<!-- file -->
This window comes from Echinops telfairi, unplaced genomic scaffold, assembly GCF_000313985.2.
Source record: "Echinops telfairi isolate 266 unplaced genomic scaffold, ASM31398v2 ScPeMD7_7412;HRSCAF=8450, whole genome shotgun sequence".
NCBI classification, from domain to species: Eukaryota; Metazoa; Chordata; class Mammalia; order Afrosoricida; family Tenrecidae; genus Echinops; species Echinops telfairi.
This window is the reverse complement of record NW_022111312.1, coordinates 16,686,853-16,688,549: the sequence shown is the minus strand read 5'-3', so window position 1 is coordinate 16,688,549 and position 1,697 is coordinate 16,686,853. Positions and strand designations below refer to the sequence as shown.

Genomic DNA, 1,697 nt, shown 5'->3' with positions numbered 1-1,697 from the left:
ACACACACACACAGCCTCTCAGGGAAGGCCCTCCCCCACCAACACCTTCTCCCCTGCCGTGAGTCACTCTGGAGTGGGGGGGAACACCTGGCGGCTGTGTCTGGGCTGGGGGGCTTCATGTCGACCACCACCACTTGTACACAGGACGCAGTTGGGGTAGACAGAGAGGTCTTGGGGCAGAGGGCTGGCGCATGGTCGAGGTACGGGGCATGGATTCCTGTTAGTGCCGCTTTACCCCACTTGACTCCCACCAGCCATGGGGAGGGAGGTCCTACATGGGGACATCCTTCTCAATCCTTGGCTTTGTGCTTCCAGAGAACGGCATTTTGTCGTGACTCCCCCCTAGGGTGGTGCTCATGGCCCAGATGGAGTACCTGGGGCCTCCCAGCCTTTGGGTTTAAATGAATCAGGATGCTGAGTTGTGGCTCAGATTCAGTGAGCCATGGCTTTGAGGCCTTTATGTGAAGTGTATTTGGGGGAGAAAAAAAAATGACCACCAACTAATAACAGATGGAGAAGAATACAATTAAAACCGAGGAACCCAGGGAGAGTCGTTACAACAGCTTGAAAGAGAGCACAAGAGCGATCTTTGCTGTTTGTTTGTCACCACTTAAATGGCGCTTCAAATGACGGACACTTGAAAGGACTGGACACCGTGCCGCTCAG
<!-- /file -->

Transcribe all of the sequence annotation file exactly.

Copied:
This window comes from Echinops telfairi, unplaced genomic scaffold, assembly GCF_000313985.2.
Source record: "Echinops telfairi isolate 266 unplaced genomic scaffold, ASM31398v2 ScPeMD7_7412;HRSCAF=8450, whole genome shotgun sequence".
NCBI classification, from domain to species: Eukaryota; Metazoa; Chordata; class Mammalia; order Afrosoricida; family Tenrecidae; genus Echinops; species Echinops telfairi.
This window is the reverse complement of record NW_022111312.1, coordinates 16,686,853-16,688,549: the sequence shown is the minus strand read 5'-3', so window position 1 is coordinate 16,688,549 and position 1,697 is coordinate 16,686,853. Positions and strand designations below refer to the sequence as shown.

Genomic DNA, 1,697 nt, shown 5'->3' with positions numbered 1-1,697 from the left:
ACACACACACACAGCCTCTCAGGGAAGGCCCTCCCCCACCAACACCTTCTCCCCTGCCGTGAGTCACTCTGGAGTGGGGGGGAACACCTGGCGGCTGTGTCTGGGCTGGGGGGCTTCATGTCGACCACCACCACTTGTACACAGGACGCAGTTGGGGTAGACAGAGAGGTCTTGGGGCAGAGGGCTGGCGCATGGTCGAGGTACGGGGCATGGATTCCTGTTAGTGCCGCTTTACCCCACTTGACTCCCACCAGCCATGGGGAGGGAGGTCCTACATGGGGACATCCTTCTCAATCCTTGGCTTTGTGCTTCCAGAGAACGGCATTTTGTCGTGACTCCCCCCTAGGGTGGTGCTCATGGCCCAGATGGAGTACCTGGGGCCTCCCAGCCTTTGGGTTTAAATGAATCAGGATGCTGAGTTGTGGCTCAGATTCAGTGAGCCATGGCTTTGAGGCCTTTATGTGAAGTGTATTTGGGGGAGAAAAAAAAATGACCACCAACTAATAACAGATGGAGAAGAATACAATTAAAACCGAGGAACCCAGGGAGAGTCGTTACAACAGCTTGAAAGAGAGCACAAGAGCGATCTTTGCTGTTTGTTTGTCACCACTTAAATGGCGCTTCAAATGACGGACACTTGAAAGGACTGGACACCGTGCCGCTCAG